Three of the Best Alpine Mountain Bike Rides 90 Minutes from Denver

High alpine trail rides are necessarily remote and difficult to access. Here are a few that dedicated riders can find a bit closer to home.
Photo: Hannah Morvay

Most of the time if someone mentions big, high country mountain bike epics in Colorado, people think of a few select destinations: Salida, Aspen, Crested Butte, Telluride, Durango, Steamboat Springs… surprisingly, the list goes on. Residents of the Centennial State are pretty lucky to have so much incredible terrain within a four- to six-hour drive.

In the past few years though, life got busier while my love and desire for beautiful, remote, and punishing mountain bike rides grew. I, like many of my working, adult friends might have time to drive to one of these special places a handful of times per year, but never as much as I want.

Through friends that lived in nearby Summit County, exploring trail maps, local trail forums, and even studying a certain high elevation stage race’s course description page, I’ve found much of what I look for in Crested Butte or Steamboat, but within a much shorter drive.

I wrote this piece with some trepidation, assuming there would be some unhappy people who may claim that these trails are now ruined forever, but I’m not sure that’s the case. These rides have been around a long time and they are still some of the most lightly trafficked trails in the state.

There is a high barrier of entry to the alpine which naturally makes them exclusive. These rides require a high degree of fitness to climb above 12,000 feet, the right gear and planning to not get stuck under a thunderhead above treeline, and advanced riding skills to navigate skinny, steep, and rocky singletrack. I’ll leave the routes as loose as possible to put some of the planning responsibility on the motivated rider.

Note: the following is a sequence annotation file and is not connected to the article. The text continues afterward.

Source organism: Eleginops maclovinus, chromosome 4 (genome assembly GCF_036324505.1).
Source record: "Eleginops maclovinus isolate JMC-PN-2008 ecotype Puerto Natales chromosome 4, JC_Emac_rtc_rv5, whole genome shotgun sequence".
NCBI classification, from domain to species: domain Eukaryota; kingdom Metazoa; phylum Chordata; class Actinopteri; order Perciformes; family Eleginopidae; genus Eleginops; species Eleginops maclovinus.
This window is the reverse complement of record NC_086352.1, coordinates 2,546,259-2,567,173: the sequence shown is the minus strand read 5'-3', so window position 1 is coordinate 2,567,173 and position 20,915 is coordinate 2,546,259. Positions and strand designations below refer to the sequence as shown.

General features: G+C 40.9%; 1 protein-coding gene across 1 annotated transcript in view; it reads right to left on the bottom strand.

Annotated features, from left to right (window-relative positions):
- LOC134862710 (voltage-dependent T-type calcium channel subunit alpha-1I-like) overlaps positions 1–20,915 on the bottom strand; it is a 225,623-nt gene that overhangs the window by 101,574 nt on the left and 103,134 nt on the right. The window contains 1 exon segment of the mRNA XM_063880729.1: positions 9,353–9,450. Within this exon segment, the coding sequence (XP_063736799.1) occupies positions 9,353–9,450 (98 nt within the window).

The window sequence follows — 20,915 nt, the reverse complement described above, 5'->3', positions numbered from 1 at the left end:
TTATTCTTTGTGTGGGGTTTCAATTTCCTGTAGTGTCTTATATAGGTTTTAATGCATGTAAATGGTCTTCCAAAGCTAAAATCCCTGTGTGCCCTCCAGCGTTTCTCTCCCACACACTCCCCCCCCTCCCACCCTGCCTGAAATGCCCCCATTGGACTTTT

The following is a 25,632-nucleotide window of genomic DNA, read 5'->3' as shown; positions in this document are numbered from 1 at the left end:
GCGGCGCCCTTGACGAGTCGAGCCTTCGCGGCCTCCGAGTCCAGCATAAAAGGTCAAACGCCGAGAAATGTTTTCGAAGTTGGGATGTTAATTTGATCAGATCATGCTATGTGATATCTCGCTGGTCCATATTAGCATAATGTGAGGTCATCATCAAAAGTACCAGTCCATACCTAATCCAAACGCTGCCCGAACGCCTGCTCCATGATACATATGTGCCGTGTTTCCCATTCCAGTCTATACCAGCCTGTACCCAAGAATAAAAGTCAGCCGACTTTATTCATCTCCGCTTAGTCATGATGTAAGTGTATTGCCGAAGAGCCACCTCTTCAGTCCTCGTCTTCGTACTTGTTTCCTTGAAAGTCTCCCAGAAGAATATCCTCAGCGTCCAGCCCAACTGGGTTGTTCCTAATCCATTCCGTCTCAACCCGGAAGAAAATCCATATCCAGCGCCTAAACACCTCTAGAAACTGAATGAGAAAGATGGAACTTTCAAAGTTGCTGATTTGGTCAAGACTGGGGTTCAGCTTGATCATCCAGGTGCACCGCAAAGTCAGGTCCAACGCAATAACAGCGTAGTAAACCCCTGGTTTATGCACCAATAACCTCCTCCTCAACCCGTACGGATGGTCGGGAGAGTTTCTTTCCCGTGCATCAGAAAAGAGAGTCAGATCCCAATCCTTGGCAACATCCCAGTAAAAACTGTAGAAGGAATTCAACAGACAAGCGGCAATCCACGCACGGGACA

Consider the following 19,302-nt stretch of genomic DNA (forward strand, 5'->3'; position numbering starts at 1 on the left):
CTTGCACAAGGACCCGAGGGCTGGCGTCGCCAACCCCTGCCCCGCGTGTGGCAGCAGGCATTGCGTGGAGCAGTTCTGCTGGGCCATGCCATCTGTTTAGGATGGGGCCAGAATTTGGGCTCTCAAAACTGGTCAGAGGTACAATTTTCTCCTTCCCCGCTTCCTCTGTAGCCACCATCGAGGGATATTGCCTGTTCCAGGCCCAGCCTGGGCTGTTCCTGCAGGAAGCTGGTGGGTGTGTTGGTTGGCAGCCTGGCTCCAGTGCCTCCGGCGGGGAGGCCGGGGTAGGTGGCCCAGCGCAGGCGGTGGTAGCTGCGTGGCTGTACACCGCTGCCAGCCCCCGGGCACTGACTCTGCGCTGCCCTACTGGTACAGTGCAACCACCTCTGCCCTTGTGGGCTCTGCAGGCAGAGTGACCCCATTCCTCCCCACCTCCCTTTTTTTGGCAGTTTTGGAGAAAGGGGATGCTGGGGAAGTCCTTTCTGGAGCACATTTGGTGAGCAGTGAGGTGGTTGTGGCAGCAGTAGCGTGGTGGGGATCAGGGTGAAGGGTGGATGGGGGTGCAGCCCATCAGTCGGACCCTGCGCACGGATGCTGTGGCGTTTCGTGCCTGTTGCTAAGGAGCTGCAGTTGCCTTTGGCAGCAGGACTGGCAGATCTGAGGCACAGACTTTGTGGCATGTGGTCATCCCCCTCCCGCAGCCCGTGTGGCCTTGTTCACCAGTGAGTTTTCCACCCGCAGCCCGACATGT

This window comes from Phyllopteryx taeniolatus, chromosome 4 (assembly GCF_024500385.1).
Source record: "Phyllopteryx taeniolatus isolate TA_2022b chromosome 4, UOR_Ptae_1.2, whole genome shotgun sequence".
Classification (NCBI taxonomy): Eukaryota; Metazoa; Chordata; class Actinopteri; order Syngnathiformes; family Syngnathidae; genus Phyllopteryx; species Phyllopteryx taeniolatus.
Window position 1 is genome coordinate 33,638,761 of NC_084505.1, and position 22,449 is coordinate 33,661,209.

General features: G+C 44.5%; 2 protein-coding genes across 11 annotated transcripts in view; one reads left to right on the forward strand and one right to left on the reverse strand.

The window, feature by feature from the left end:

So, without further adieu, here ya go.

The Lenawee Trail

Photo: Hannah Morvay

The Lenawee Trail is a high country classic and its rugged essence fits right in with the Legendary ski area it starts on top of. For a long time, it was the only bike trail at Arapahoe Basin, though now there are plans to seriously bolster alpine mountain biking options. Still, I’ll be hard pressed to forego Lenawee for the new singletrack.

The Lenawee Trail is just over three miles long and drops 2,200 vertical feet over three sections: a rocky, technical, and exposed drop-in with some big consequences for riding off trail. Next, you’re still above tree line for a bit, but it smooths out to carry speed through highly Instagrammable alpine singletrack, and then down to techy, chunky trail riding under pine tree canopy down to the electric blue waters of Peru Creek.

The total amount of descending pales in comparison to the amount of climbing you’ll do. The Lenawee Trail can be partially shuttled, but even so you’ll log somewhere around 1,500 vertical feet of climbing from the base of Arapahoe Basin, which starts at 11,000 feet. Without a shuttle, it’s more like 3,200 vertical feet and a 17-18 mile loop.

Photo: Hannah Morvay

Like most of these trails mentioned, the window of time to ride Lenawee is short. Lenawee often doesn’t dry out until late June and it can start snowing again in early October, not to mention that Arapahoe Basin starts snowmaking operations as early late September. Conditions can be fickle too with afternoon thunderstorms or sprinkles of snow, but you may be lucky to catch it on a beautiful bluebird day.

  • Max elevation: ~12,500ft
  • Best for: Advanced riders who want a technical thrill on remote singletrack

Wheeler Trail

Photo: Matt Miller

The Wheeler trail has been a part of the Breck Epic‘s six stage sufferfest for a long time, and it’s easy to see why. Running near the top of Peaks 8-10 in the Ten Mile Range, the Wheeler trail gives you amazing views of some of the most jagged peaks and vast views this close to Denver.